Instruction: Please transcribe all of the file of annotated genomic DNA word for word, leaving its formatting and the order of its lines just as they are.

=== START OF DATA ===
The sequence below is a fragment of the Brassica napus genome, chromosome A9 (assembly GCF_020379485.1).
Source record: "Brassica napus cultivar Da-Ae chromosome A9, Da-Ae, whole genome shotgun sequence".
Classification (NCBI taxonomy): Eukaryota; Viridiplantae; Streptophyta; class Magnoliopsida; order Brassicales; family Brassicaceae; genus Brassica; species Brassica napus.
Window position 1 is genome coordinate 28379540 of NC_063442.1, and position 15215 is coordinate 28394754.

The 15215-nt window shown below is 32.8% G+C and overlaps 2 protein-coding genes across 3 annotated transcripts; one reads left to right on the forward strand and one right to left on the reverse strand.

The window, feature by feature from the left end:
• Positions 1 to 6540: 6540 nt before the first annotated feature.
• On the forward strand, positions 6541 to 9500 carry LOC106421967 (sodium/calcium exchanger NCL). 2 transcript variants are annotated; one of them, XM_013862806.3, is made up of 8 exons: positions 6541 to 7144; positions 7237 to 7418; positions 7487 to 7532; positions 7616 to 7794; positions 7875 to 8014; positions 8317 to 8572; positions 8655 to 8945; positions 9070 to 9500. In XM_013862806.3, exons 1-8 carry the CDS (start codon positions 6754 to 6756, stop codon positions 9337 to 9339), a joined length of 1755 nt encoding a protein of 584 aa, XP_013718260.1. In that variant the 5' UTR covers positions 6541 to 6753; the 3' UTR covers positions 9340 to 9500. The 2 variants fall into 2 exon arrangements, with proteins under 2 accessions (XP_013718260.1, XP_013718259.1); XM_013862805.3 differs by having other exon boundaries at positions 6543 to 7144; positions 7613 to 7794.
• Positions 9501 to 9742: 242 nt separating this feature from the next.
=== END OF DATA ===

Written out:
The sequence below is a fragment of the Brassica napus genome, chromosome A9 (assembly GCF_020379485.1).
Source record: "Brassica napus cultivar Da-Ae chromosome A9, Da-Ae, whole genome shotgun sequence".
Classification (NCBI taxonomy): Eukaryota; Viridiplantae; Streptophyta; class Magnoliopsida; order Brassicales; family Brassicaceae; genus Brassica; species Brassica napus.
Window position 1 is genome coordinate 28379540 of NC_063442.1, and position 15215 is coordinate 28394754.

The 15215-nt window shown below is 32.8% G+C and overlaps 2 protein-coding genes across 3 annotated transcripts; one reads left to right on the forward strand and one right to left on the reverse strand.

The window, feature by feature from the left end:
• Positions 1 to 6540: 6540 nt before the first annotated feature.
• On the forward strand, positions 6541 to 9500 carry LOC106421967 (sodium/calcium exchanger NCL). 2 transcript variants are annotated; one of them, XM_013862806.3, is made up of 8 exons: positions 6541 to 7144; positions 7237 to 7418; positions 7487 to 7532; positions 7616 to 7794; positions 7875 to 8014; positions 8317 to 8572; positions 8655 to 8945; positions 9070 to 9500. In XM_013862806.3, exons 1-8 carry the CDS (start codon positions 6754 to 6756, stop codon positions 9337 to 9339), a joined length of 1755 nt encoding a protein of 584 aa, XP_013718260.1. In that variant the 5' UTR covers positions 6541 to 6753; the 3' UTR covers positions 9340 to 9500. The 2 variants fall into 2 exon arrangements, with proteins under 2 accessions (XP_013718260.1, XP_013718259.1); XM_013862805.3 differs by having other exon boundaries at positions 6543 to 7144; positions 7613 to 7794.
• Positions 9501 to 9742: 242 nt separating this feature from the next.